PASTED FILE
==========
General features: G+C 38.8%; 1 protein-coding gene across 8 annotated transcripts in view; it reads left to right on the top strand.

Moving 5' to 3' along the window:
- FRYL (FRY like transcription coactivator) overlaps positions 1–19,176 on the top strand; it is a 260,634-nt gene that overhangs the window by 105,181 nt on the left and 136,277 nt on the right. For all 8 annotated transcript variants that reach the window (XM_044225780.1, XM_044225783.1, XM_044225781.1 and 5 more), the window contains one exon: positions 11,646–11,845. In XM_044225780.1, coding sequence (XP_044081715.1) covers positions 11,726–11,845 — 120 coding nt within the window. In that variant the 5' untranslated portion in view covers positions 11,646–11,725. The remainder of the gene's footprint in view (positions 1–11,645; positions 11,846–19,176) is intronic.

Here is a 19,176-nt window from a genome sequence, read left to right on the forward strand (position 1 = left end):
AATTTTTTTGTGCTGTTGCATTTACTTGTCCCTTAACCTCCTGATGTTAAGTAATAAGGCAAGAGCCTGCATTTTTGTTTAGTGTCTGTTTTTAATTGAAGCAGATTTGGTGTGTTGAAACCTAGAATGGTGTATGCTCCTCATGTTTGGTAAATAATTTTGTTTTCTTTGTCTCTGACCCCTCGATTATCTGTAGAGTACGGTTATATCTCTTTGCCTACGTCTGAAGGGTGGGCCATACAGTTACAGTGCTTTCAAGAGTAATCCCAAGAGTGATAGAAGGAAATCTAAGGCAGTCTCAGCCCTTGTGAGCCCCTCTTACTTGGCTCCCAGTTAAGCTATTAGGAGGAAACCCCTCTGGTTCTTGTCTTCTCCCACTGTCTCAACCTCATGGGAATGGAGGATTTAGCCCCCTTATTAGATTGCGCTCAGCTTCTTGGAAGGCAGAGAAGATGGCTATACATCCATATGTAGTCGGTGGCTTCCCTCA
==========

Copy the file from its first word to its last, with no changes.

General features: G+C 38.8%; 1 protein-coding gene across 8 annotated transcripts in view; it reads left to right on the top strand.

Moving 5' to 3' along the window:
- FRYL (FRY like transcription coactivator) overlaps positions 1–19,176 on the top strand; it is a 260,634-nt gene that overhangs the window by 105,181 nt on the left and 136,277 nt on the right. For all 8 annotated transcript variants that reach the window (XM_044225780.1, XM_044225783.1, XM_044225781.1 and 5 more), the window contains one exon: positions 11,646–11,845. In XM_044225780.1, coding sequence (XP_044081715.1) covers positions 11,726–11,845 — 120 coding nt within the window. In that variant the 5' untranslated portion in view covers positions 11,646–11,725. The remainder of the gene's footprint in view (positions 1–11,645; positions 11,846–19,176) is intronic.

Here is a 19,176-nt window from a genome sequence, read left to right on the forward strand (position 1 = left end):
AATTTTTTTGTGCTGTTGCATTTACTTGTCCCTTAACCTCCTGATGTTAAGTAATAAGGCAAGAGCCTGCATTTTTGTTTAGTGTCTGTTTTTAATTGAAGCAGATTTGGTGTGTTGAAACCTAGAATGGTGTATGCTCCTCATGTTTGGTAAATAATTTTGTTTTCTTTGTCTCTGACCCCTCGATTATCTGTAGAGTACGGTTATATCTCTTTGCCTACGTCTGAAGGGTGGGCCATACAGTTACAGTGCTTTCAAGAGTAATCCCAAGAGTGATAGAAGGAAATCTAAGGCAGTCTCAGCCCTTGTGAGCCCCTCTTACTTGGCTCCCAGTTAAGCTATTAGGAGGAAACCCCTCTGGTTCTTGTCTTCTCCCACTGTCTCAACCTCATGGGAATGGAGGATTTAGCCCCCTTATTAGATTGCGCTCAGCTTCTTGGAAGGCAGAGAAGATGGCTATACATCCATATGTAGTCGGTGGCTTCCCTCA